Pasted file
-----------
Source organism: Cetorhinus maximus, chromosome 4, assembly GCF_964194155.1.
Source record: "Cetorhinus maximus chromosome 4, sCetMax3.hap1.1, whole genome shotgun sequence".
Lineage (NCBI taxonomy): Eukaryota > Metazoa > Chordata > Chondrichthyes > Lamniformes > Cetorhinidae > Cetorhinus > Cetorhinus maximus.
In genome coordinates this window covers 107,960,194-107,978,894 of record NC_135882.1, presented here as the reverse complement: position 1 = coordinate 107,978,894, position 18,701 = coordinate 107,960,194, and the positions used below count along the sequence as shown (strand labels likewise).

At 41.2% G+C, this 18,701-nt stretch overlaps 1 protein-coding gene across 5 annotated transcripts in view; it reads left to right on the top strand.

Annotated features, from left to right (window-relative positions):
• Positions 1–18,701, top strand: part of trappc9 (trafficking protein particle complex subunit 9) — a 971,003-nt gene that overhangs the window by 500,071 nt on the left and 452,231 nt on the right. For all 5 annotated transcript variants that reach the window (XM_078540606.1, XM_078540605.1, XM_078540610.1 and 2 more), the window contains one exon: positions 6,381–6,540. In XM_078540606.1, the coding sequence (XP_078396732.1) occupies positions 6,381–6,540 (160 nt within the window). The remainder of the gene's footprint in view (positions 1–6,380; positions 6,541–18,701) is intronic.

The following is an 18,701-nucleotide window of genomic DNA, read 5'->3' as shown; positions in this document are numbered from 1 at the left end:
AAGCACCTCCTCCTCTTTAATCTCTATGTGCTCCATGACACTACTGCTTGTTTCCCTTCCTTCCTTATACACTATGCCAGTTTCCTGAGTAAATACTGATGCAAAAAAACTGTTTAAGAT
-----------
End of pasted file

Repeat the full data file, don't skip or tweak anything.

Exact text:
Source organism: Cetorhinus maximus, chromosome 4, assembly GCF_964194155.1.
Source record: "Cetorhinus maximus chromosome 4, sCetMax3.hap1.1, whole genome shotgun sequence".
Lineage (NCBI taxonomy): Eukaryota > Metazoa > Chordata > Chondrichthyes > Lamniformes > Cetorhinidae > Cetorhinus > Cetorhinus maximus.
In genome coordinates this window covers 107,960,194-107,978,894 of record NC_135882.1, presented here as the reverse complement: position 1 = coordinate 107,978,894, position 18,701 = coordinate 107,960,194, and the positions used below count along the sequence as shown (strand labels likewise).

At 41.2% G+C, this 18,701-nt stretch overlaps 1 protein-coding gene across 5 annotated transcripts in view; it reads left to right on the top strand.

Annotated features, from left to right (window-relative positions):
• Positions 1–18,701, top strand: part of trappc9 (trafficking protein particle complex subunit 9) — a 971,003-nt gene that overhangs the window by 500,071 nt on the left and 452,231 nt on the right. For all 5 annotated transcript variants that reach the window (XM_078540606.1, XM_078540605.1, XM_078540610.1 and 2 more), the window contains one exon: positions 6,381–6,540. In XM_078540606.1, the coding sequence (XP_078396732.1) occupies positions 6,381–6,540 (160 nt within the window). The remainder of the gene's footprint in view (positions 1–6,380; positions 6,541–18,701) is intronic.

The following is an 18,701-nucleotide window of genomic DNA, read 5'->3' as shown; positions in this document are numbered from 1 at the left end:
AAGCACCTCCTCCTCTTTAATCTCTATGTGCTCCATGACACTACTGCTTGTTTCCCTTCCTTCCTTATACACTATGCCAGTTTCCTGAGTAAATACTGATGCAAAAAAACTGTTTAAGAT